In a startup, success or failure usually boils down to staying alive. There will be good and bad months, but staying cash positive lets you hang on and keep moving. "Napoleon said that an army marches on its stomach" AdGrok says, but "a startup marches on its bank account." In other words, as your accounting professor no doubt told you: cash is king. To that end, we've listed some practical ways that smart startups can buy time with limited resources:
In the 1990's, the standard startup model was:spending whatever it took to build your entire idea now. If your big idea was a new membership site, then absolutely all of it had to get built up-front. Then - and only then - could you start getting users and making money. For obvious reasons, this soon proved impractical. Startups went bankrupt after their first failed attempt at capturing the market. Today, a smarter model prevails. In his book The Personal MBA, Josh Kaufman advocates building the Minimum Economically Viable Offer (or MEVO) first. Rather than draining your bank account to create some huge, monolithic infrastructure, you instead "provide the smallest number of benefits necessary to make a sale." The smallest, easiest, and cheapest offer that will actually persuade a real person to express interest or buy. Then, on that basis, you can build out the product (if it looks promising) or go back to the drawing board.
Believing in your startup's mission goes a long way, but there's no substitute for cash. If the company can't afford to pay out salaries yet, doing consulting work on the side can bridge the gap. Everyone's bills get paid and no one daydreams about finding regular jobs when tough months come. The trick here is not letting side work overshadow the startup. Without firm dedication to the mission, it's easy to get comfortable with consulting and just do that instead. Don't fall into this trap! Remember: side income is meant to tide you over while you launch the business, not replace the business.
Nothing allows startups to buy time like self-sufficiency. When a startup can pay out at least a meager salary (enough to cover the founder's basic living expenses) it is said to be "Ramen profitable" - and it is now much more resilient than before. Nor is it very difficult to see why. You are probably familiar with Abraham Maslow's famous Hierarchy of Needs. This concept explains that basic needs like food, water and shelter are essential to our happiness and take precedence over optional goals like starting a company. When these basic needs are jeopardized, morale tumbles. You might be able to press on for a while, but few can focus on the future when survival is at stake. Hence why it helps to be Ramen profitable. Knowing your bills are paid frees you to focus on the long-term instead of constantly fretting over next month's obligations.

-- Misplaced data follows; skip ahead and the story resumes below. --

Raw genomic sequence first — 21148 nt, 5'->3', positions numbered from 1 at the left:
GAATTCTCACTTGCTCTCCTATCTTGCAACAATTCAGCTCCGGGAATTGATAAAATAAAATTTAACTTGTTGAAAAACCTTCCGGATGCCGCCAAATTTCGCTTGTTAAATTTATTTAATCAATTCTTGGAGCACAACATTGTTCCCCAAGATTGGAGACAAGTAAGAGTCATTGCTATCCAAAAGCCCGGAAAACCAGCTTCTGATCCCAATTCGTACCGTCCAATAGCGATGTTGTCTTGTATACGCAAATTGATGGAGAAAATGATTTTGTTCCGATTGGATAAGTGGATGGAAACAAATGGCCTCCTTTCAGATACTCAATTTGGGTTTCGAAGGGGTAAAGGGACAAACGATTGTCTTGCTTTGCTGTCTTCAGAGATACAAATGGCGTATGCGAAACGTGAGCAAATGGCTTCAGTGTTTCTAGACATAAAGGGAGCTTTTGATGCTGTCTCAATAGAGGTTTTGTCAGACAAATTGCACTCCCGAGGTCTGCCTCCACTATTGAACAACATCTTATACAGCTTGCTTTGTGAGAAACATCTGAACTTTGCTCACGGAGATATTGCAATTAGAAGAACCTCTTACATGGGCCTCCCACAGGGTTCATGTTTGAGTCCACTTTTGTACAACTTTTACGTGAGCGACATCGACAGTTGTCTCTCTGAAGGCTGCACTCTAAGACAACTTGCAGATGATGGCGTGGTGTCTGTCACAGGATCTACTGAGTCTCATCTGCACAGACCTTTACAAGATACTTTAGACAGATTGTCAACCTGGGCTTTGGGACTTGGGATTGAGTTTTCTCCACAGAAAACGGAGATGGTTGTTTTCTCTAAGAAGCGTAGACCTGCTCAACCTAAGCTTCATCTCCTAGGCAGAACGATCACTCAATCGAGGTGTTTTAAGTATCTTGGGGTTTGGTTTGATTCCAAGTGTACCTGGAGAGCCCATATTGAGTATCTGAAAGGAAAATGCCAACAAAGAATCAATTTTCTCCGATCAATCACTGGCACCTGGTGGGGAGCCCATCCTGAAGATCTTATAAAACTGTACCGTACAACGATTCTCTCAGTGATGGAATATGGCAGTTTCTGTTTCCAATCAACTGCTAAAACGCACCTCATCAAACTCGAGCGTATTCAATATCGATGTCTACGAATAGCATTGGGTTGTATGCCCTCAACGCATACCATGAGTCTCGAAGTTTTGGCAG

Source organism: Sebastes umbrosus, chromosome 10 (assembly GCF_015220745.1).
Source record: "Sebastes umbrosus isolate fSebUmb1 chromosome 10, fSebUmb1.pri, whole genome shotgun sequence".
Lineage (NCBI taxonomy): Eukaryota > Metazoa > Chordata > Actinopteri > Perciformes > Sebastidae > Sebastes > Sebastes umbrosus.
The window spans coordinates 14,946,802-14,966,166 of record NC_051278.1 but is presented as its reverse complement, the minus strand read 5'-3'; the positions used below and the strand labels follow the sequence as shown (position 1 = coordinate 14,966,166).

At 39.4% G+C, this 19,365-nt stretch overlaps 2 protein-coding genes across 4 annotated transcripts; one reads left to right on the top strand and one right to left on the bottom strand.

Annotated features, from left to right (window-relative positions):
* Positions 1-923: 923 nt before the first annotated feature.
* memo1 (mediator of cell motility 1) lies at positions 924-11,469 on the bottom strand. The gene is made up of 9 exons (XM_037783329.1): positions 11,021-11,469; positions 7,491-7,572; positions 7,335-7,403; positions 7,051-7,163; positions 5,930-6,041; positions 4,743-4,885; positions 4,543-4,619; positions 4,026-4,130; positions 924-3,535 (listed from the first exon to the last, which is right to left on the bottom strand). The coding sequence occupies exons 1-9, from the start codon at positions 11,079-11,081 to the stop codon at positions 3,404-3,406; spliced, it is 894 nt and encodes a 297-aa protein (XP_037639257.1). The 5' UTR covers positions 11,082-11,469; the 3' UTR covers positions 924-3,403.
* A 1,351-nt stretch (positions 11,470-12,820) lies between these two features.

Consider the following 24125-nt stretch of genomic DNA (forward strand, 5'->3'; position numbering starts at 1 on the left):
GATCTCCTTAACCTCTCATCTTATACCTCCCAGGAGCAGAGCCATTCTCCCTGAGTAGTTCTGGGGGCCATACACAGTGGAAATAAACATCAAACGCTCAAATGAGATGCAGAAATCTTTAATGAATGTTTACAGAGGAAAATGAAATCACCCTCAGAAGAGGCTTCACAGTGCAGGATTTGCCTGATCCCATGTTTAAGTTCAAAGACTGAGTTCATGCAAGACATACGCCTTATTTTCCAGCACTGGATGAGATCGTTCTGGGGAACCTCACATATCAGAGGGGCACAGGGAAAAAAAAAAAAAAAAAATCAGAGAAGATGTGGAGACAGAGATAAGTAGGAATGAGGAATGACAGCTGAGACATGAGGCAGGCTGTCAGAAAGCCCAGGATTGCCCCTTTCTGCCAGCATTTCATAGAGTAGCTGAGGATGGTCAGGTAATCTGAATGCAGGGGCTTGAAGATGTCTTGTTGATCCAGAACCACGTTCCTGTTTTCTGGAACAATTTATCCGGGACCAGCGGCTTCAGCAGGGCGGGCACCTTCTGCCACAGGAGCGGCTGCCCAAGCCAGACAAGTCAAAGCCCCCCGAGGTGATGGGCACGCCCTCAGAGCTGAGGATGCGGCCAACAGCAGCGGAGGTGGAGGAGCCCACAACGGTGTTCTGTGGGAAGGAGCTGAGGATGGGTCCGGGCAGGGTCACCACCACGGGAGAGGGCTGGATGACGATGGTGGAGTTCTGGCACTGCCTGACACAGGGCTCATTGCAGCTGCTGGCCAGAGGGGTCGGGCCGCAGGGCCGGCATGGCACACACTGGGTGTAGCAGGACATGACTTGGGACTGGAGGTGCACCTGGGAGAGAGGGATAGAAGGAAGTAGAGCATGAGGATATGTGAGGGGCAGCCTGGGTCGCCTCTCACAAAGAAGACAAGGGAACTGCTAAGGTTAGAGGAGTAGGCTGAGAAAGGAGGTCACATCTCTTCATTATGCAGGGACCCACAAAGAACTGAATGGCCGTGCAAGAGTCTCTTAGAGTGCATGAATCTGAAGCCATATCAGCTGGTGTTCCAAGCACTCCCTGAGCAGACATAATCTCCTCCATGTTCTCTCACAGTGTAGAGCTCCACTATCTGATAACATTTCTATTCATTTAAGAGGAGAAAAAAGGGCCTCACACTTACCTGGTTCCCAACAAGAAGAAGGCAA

Does your startup having an expensive office with lavish furniture, brand new computers and gourmet food? If so, you may be setting yourself up for disaster. This was another late 90's startup habit: spending thousands of dollars to "look the part" rather than actually building the business or making sales. It feels exciting, but all you're actually doing is making the company less able to withstand financial problems. Smart, resilient startups know the importance of having low fixed costs. If the rent on an office building would be impossible to pay in a bad month, they pass on it. In fact, they subject every fixed expense to the "could we pay this in a horrible month" test. Startups that die ask only "can we afford this right now and if income stays exactly the same" Not smart.
Financial flexibility isn't a big concern when you have $100 million in venture capital. For bootstrapped companies, though, it's everything. Being able to defer an $18,000 advertising bill by 30 days can mean the difference between survival and bankruptcy. This type of financial maneuverability is exactly what corporate credit provides for you. Corporate credit is ideal when your company's receivables arrive on a later schedule than payables. For example, if your rent is due every 30 days but your customers pay every 60 days, you just carry the balance and the problem goes away (instead of rearing its head month after month.)
Startups that become long-term businesses master the art of adaptation. They don't cling to their vision and insulate themselves from criticism. Just the opposite - they pay close attention to what the market is telling them (user feedback, competing products, industry trends, etc.) and position themselves accordingly. If that means ditching a feature you're passionate about (but no one else wants) then so be it. The goal is satisfying customers first and yourself second. Stubborn startups ignore this, putting all their time and resources behind the original plan in hopes of forcing it to work. "If nobody wanted your app last month, we should spend twice as much promoting it this month." Needless to say, this is nothing more than a painful shortcut to bankruptcy. Don't delude yourself with wishful thinking - fail fast and fail cheap so you have money left to start over.